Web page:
(This post first appeared on my Patreon page on 24 February. Patrons — even if all they can spare is one thin dollar per month — see my posts first. They also get to see the stories I publish 30 days in advance, plus a FREE .pdf copy, even if I charge for the ebook everywhere else! So you should totally pledge. Seriously. I’m not making a hell of a lot of money doing this (yet!) and the budget is thin, thin, thin — you can see all its ribs, the poor thing. Make my budget happier. Happy, financially secure writers write more writing. Word.)
…so I can put it together better.
I don’t know how many of you know this, but I’m wrapping up an MA in English with a fiction writing concentration. I know, I know — what a huge surprise. It sort of made sense, and the bit of the financial aid that doesn’t go to paying for tuition and books goes toward keeping a roof over our (there are 5 of us stuffed into this little trailer) heads so we have a place to store the computer that I tend to school and work on.
So, in any event, it has been a good ride, and I think my writing is considerably better for the experience.
For my thesis, I am putting together a new collection, and I was working on a story that is part of it.
It was a good story. I liked it. My fellow students and professor liked it. And one of them suggested something (kicking myself — I should have thought of it! See the value of having someone to critique you? Not yet? Read on.) good.
Loosely paraphrased: “good story — but why not start where the action is?”
But how many times have I seen that very basic advice in the blogs and similar from writers and editors and readers?
Tons. (Lesson along the way: there’s a big difference between hearing or reading advice and actually taking it OMG I HAVE THE SUDDEN URGE TO CALL MYSELF NAMES) You probably have too. Now, not every story needs to start in the middle of the action. And “action” is a flexible concept. There’s no combat in my story, and we usually think “someone needs to be trying to kill someone” when we think action. There’s a big expedition to somewhere long-lost and mysterious in this story, and instead of having two scenes of lead-in with their own minor conflicts, I chopped them out and relocated them later in the story. So the “action” is just the characters departing from their origin and launching themselves into the unknown. But it’s more interesting than a slow lead-in, by a long shot. Then the structure cried out for another prelude scene buried later in the story, so I wrote one. And that made the characters, situations, the whole damn world of the story a richer and more interesting place.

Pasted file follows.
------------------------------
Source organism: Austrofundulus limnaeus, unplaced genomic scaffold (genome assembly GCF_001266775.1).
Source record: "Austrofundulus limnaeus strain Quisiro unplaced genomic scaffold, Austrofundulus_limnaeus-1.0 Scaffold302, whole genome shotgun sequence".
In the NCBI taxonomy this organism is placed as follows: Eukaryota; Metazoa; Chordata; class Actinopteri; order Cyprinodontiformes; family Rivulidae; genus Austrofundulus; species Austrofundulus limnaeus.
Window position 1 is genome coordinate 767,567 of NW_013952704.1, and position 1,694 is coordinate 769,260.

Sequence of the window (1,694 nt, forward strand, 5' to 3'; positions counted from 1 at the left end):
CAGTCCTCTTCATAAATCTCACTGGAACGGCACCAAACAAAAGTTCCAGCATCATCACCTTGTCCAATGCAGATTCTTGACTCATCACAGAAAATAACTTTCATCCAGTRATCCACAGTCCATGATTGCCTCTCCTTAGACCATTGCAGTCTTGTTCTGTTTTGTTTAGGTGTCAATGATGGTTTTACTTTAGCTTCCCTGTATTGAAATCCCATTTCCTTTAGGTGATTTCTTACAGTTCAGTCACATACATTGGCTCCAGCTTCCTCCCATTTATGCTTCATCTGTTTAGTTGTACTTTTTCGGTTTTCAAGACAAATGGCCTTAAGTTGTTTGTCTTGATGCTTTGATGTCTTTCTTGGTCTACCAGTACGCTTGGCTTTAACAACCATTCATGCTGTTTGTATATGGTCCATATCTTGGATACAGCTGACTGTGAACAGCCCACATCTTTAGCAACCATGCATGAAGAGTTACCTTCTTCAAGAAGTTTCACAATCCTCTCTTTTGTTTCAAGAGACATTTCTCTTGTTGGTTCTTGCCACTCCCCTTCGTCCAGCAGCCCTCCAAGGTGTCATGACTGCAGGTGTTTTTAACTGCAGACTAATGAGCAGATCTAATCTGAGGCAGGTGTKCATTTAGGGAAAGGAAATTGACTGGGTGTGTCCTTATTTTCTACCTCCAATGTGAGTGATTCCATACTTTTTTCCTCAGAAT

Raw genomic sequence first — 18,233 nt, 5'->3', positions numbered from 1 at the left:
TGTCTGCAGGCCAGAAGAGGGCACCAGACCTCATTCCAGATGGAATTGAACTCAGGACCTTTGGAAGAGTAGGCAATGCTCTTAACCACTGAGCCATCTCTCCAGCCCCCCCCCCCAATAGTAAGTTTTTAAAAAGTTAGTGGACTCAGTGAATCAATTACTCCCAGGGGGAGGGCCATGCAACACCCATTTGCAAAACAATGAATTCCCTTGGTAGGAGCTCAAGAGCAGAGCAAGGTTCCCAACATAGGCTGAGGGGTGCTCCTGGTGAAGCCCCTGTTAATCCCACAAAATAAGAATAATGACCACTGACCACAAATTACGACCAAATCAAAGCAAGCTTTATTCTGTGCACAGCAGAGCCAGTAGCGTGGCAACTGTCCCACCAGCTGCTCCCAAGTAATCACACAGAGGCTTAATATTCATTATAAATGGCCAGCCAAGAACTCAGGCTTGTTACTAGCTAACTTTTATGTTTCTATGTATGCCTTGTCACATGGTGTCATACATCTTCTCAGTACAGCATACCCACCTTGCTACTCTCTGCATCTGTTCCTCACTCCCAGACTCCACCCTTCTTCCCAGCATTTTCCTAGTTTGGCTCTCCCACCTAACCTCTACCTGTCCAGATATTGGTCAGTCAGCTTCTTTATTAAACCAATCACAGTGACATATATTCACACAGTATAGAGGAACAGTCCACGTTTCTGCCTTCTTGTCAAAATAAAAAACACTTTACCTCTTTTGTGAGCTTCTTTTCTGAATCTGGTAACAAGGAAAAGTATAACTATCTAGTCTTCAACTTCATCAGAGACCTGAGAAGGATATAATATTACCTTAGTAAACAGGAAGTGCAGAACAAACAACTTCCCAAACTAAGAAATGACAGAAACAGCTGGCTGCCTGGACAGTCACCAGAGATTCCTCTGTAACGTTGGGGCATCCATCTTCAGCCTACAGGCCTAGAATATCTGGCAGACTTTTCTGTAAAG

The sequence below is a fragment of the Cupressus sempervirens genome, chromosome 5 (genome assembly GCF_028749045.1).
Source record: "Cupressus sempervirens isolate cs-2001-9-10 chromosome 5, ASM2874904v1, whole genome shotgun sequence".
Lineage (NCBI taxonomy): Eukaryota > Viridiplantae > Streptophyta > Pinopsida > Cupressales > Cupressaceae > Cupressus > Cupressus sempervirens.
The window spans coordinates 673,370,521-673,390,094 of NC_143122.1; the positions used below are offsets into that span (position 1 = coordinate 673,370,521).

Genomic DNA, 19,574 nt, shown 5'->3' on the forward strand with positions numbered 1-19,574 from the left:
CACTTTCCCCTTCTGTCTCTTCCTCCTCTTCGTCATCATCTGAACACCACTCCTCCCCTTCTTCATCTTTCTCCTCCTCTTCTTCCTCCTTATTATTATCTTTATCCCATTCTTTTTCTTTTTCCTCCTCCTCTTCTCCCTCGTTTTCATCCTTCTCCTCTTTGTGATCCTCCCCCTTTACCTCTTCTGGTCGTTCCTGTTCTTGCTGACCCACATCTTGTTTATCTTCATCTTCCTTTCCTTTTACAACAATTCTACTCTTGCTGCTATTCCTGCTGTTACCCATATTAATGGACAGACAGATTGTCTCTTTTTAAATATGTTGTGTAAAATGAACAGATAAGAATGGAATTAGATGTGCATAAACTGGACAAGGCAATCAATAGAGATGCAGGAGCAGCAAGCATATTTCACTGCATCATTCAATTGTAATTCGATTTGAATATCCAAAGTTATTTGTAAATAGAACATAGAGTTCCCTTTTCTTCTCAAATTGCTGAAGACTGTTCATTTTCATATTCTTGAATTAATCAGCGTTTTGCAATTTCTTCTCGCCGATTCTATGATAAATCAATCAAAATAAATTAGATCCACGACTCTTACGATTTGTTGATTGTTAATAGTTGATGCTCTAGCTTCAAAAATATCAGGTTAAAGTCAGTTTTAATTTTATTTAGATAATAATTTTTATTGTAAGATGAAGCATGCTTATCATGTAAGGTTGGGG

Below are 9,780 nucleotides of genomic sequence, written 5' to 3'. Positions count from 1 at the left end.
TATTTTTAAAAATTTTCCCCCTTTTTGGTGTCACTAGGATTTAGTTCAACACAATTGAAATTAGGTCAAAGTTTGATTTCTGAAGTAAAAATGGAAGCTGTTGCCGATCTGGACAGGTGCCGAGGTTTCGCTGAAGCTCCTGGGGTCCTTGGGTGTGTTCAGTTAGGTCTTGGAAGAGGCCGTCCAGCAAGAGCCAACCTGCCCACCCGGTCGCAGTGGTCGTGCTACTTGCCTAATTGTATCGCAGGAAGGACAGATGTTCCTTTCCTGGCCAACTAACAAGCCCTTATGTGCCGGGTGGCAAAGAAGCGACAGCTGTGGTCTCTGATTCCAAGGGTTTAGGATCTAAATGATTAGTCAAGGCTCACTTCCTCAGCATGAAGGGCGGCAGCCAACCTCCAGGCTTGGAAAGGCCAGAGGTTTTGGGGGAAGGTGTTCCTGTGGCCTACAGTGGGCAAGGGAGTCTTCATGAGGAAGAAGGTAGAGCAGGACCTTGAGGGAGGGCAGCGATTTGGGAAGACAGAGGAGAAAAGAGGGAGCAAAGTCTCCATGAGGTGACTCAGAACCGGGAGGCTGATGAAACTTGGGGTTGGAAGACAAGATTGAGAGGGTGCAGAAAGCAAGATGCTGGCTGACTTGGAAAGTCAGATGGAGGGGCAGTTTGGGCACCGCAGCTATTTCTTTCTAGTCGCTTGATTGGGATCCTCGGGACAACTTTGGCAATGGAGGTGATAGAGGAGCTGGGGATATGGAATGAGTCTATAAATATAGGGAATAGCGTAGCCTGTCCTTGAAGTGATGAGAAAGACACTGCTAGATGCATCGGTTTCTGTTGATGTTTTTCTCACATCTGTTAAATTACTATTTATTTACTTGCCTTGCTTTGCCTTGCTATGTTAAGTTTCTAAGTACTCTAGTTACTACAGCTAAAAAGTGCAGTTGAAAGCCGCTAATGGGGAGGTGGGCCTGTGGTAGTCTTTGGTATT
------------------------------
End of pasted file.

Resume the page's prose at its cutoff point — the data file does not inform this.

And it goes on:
The moral of this little story isn’t “always, always, always start in the middle of some form of action.” There are wonderful stories that don’t start that way, and maybe you’ve written and/or read some of them. Great.
The moral is, “don’t be afraid to chop up your story and rearrange the bits to see if it’s better off.” We have word processors. We can cut, copy, and paste. We can save multiple revisions in their own handy little folders. We can print if we want and rearrange pages, scribble all over the thing. Some of us (not me — spend money? I don’t have much of that stuff!) even have cool writer-in-mind software that lets us take a story apart digitally and rearrange it at will just to see how it looks.
Look, we’re creative people. Not just those of us that write fiction, but those of us who read it, too. Relatively few of us humans even read fiction. I think it takes a creative spark to read it and love it enough to come back for more without the whip of a teacher behind us and the carrot of a diploma in front of us. Something like a third of us humans never read a work of fiction again after the required reading of whatever level of education we have is behind us. Another third read “rarely.” That’s roughly what I recall, and I’m probably being optimistic about the numbers.
So being creative people, when we create something, we don’t want to change it. We want to think we have it right the first time, that our initial conception is the right one. We’re tempted to make small changes, not big ones. Not even just to see.
Make some big changes. Maybe you’ll waste some time, but you’ll be playing with something you like anyway — and that’s not a bad thing at all if you’re one to voluntarily sit down and write a story. No matter what you do with that story. Even if you write fiction only for yourself in a locked journal with instructions in your will to burn it after you die, even if you “just” write a little fanfic here and there to share with your friends or on a fan forum, even if you never mean to publish a damn thing.